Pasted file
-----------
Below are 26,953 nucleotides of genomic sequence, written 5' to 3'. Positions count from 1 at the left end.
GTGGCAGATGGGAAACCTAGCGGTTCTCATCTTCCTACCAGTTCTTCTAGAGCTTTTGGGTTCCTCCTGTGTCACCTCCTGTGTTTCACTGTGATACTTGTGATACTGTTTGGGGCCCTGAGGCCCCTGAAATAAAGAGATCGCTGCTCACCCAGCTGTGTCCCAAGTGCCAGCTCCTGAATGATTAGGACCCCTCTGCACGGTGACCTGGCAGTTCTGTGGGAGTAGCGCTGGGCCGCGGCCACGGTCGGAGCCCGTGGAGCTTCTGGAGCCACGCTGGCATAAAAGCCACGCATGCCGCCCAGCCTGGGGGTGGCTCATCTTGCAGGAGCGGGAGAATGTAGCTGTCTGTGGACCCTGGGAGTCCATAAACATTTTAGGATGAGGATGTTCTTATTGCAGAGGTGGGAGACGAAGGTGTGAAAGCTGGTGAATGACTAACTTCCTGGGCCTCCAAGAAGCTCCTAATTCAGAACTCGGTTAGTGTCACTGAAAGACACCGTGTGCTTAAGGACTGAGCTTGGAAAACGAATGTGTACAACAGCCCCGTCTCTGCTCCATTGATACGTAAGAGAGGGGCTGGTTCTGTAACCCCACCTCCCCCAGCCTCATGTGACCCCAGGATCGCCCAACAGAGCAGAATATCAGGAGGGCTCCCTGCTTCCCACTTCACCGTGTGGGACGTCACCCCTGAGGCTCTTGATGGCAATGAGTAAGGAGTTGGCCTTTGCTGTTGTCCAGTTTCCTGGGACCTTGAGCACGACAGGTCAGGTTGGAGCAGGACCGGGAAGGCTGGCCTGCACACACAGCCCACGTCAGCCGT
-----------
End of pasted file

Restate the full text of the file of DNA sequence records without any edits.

Below are 26,953 nucleotides of genomic sequence, written 5' to 3'. Positions count from 1 at the left end.
GTGGCAGATGGGAAACCTAGCGGTTCTCATCTTCCTACCAGTTCTTCTAGAGCTTTTGGGTTCCTCCTGTGTCACCTCCTGTGTTTCACTGTGATACTTGTGATACTGTTTGGGGCCCTGAGGCCCCTGAAATAAAGAGATCGCTGCTCACCCAGCTGTGTCCCAAGTGCCAGCTCCTGAATGATTAGGACCCCTCTGCACGGTGACCTGGCAGTTCTGTGGGAGTAGCGCTGGGCCGCGGCCACGGTCGGAGCCCGTGGAGCTTCTGGAGCCACGCTGGCATAAAAGCCACGCATGCCGCCCAGCCTGGGGGTGGCTCATCTTGCAGGAGCGGGAGAATGTAGCTGTCTGTGGACCCTGGGAGTCCATAAACATTTTAGGATGAGGATGTTCTTATTGCAGAGGTGGGAGACGAAGGTGTGAAAGCTGGTGAATGACTAACTTCCTGGGCCTCCAAGAAGCTCCTAATTCAGAACTCGGTTAGTGTCACTGAAAGACACCGTGTGCTTAAGGACTGAGCTTGGAAAACGAATGTGTACAACAGCCCCGTCTCTGCTCCATTGATACGTAAGAGAGGGGCTGGTTCTGTAACCCCACCTCCCCCAGCCTCATGTGACCCCAGGATCGCCCAACAGAGCAGAATATCAGGAGGGCTCCCTGCTTCCCACTTCACCGTGTGGGACGTCACCCCTGAGGCTCTTGATGGCAATGAGTAAGGAGTTGGCCTTTGCTGTTGTCCAGTTTCCTGGGACCTTGAGCACGACAGGTCAGGTTGGAGCAGGACCGGGAAGGCTGGCCTGCACACACAGCCCACGTCAGCCGT